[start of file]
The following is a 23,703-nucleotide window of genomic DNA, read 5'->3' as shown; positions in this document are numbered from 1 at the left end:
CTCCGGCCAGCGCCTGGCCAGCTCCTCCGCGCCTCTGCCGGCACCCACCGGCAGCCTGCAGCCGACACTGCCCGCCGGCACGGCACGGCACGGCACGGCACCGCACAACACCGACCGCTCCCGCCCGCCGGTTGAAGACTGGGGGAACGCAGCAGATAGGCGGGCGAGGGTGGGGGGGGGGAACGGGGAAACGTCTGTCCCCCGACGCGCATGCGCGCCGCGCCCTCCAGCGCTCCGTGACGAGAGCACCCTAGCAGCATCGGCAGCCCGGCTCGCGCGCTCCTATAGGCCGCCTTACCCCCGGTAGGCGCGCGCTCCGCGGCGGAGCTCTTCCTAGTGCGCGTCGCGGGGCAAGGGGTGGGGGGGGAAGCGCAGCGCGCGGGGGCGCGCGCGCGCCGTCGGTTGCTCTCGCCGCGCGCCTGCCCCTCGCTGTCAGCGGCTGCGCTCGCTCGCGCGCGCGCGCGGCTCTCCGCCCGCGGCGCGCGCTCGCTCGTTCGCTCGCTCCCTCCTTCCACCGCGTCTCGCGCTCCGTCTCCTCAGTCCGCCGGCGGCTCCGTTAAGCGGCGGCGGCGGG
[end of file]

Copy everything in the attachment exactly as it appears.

The following is a 23,703-nucleotide window of genomic DNA, read 5'->3' as shown; positions in this document are numbered from 1 at the left end:
CTCCGGCCAGCGCCTGGCCAGCTCCTCCGCGCCTCTGCCGGCACCCACCGGCAGCCTGCAGCCGACACTGCCCGCCGGCACGGCACGGCACGGCACGGCACCGCACAACACCGACCGCTCCCGCCCGCCGGTTGAAGACTGGGGGAACGCAGCAGATAGGCGGGCGAGGGTGGGGGGGGGGAACGGGGAAACGTCTGTCCCCCGACGCGCATGCGCGCCGCGCCCTCCAGCGCTCCGTGACGAGAGCACCCTAGCAGCATCGGCAGCCCGGCTCGCGCGCTCCTATAGGCCGCCTTACCCCCGGTAGGCGCGCGCTCCGCGGCGGAGCTCTTCCTAGTGCGCGTCGCGGGGCAAGGGGTGGGGGGGGAAGCGCAGCGCGCGGGGGCGCGCGCGCGCCGTCGGTTGCTCTCGCCGCGCGCCTGCCCCTCGCTGTCAGCGGCTGCGCTCGCTCGCGCGCGCGCGCGGCTCTCCGCCCGCGGCGCGCGCTCGCTCGTTCGCTCGCTCCCTCCTTCCACCGCGTCTCGCGCTCCGTCTCCTCAGTCCGCCGGCGGCTCCGTTAAGCGGCGGCGGCGGG